• Adoption and guardianship offer children and parents two similar paths to permanency.
  • Both options provide permanent caregivers with many of the same legal rights as birth parents.
  • Adoption is a lifetime relationship that gives the child all of the legal benefits of a child born into the family.
  • Guardianship builds family relationships that can last a lifetime, the legal relationship established by a juvenile court guardianship ends when the child turns 18 and is considered an adult.
  • For a child to be adopted, the rights of the birth parents must be legally terminated, voluntarily surrendered, or the birth parents must have signed a consent to the adoption. The birth parents rights do not have to be terminated with guardianship.
  • Depending on what is in the best interest of the child, the birth family connections can be maintained with ongoing contacts after an adoption or guardianship.
  • There are many legal differences between adoption and guardianship including decision making powers, relationships with birth parents and siblings, the child's legal name, the child's right to inheritance, and whether a child can be returned to the state's care.

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What is involved in guardianship of an adult?

  • Guardianship is often suggested for individuals who need help with regular activities of daily living, such as paying bills, managing medications, or buying groceries and preparing meals.
  • Individuals who may be referred for guardianship might include: a student with a developmental disability who is turning 18, a frail elder, a person in the late stages of Alzheimer's, or a person with mental illness who is unable to make informed decisions.
  • A Guardian is a person appointed by the court to make decisions on behalf of another individual. A guardian is appointed if the court finds an individual is unable to make certain decisions independently.
  • Under Full Guardianship, a guardian has decision-making control over all areas of an individual's life.
  • Under a Limited Guardianship, a guardian has control over some but not all areas of an individual's life. For example, a limited guardian may be responsible for providing consent for medical treatment or making all financial decisions.
  • Alternatives to full guardianship include legal documents (such as Power of Attorney or a Living Will), community services (such as Meals on Wheels or Homemakers), and government programs. All of these may delay or prevent the appointment of full guardians for individuals who are not able to make decisions on their behalf.
  • Limited guardianship is preferable to full guardianship because it encourages maximum independence for individuals.

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What is a Prenuptial Agreement?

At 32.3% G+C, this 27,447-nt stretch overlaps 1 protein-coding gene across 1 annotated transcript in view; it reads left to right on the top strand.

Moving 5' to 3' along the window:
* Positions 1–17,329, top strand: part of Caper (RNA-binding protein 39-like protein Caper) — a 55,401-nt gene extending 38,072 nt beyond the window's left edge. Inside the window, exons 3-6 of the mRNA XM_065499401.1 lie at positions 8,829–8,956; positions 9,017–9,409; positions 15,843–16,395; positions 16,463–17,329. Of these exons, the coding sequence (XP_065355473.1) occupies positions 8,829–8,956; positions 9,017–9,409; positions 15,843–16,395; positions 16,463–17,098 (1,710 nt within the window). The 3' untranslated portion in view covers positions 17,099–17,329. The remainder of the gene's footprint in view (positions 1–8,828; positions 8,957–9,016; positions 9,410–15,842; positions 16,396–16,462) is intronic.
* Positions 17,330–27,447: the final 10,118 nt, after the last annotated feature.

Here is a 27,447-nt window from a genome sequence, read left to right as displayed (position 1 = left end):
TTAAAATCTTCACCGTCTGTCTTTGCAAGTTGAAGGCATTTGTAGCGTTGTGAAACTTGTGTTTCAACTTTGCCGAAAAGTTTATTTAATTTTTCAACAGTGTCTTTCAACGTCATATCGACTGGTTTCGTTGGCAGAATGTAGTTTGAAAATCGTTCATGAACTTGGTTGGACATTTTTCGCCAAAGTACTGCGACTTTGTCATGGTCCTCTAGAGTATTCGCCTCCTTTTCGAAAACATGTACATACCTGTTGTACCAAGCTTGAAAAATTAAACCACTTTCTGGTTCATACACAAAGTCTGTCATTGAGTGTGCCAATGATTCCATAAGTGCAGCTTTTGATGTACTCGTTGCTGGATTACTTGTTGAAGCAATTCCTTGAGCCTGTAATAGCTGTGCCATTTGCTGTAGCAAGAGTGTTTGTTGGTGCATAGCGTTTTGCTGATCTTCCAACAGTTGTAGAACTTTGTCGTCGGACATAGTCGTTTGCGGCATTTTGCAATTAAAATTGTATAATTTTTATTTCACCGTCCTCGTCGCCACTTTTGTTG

• A prenuptial agreement is a contract entered into by two people before their marriage.
  • The couple decide how their property will be divided if they get a divorce, legal separation, or annulment, or when one of them dies.
  • Sometimes couples wait until they are married to make these agreements – then the contract is a “marital agreement.”
  • In general, a prenuptial or marital agreement is more likely to be enforced by a court if the contract is fair and if both spouses are honest and clear about their finances, including salary, other income, possessions and property, and debts.
  • It is a good idea for both of you to have independent legal advice (that means different attorneys for you and your fiancé or spouse) and help drafting such a contract.

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What should a family know about special education for a child?

  • By law, schools must provide special help to eligible children with disabilities. This help is called special education and related services.
  • The Individuals with Disabilities Education Act (IDEA), as amended in 2004, guides how special education and related services are provided to children with disabilities in the United States.
  • It’s extremely important to understand that the terms you’re likely to hear in special education that come from IDEA.
  • In order to fully meet the definition (and eligibility for special education and related services) as a “child with a disability,” a child’s educational performance must be adversely affected due to the disability.
  • Before a child can receive special education and related services for the first time, a full and individual initial evaluation of the child must be conducted to see if the child has a disability and is eligible for special education. 
  • An Individualized Education Program (IEP) is a written statement of the educational program designed to meet a child’s individual needs and every child who receives special education services must have an IEP.
  • For many students with disabilities, the key to success in the classroom lies in having appropriate adaptations, accommodations, and modifications made to the instruction and other classroom activities.

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Basic Information
Family Law IntroductionAdoptionChanging Your NameDivorceGuardianship of Children and AdultsPrenuptial AgreementsSpecial Education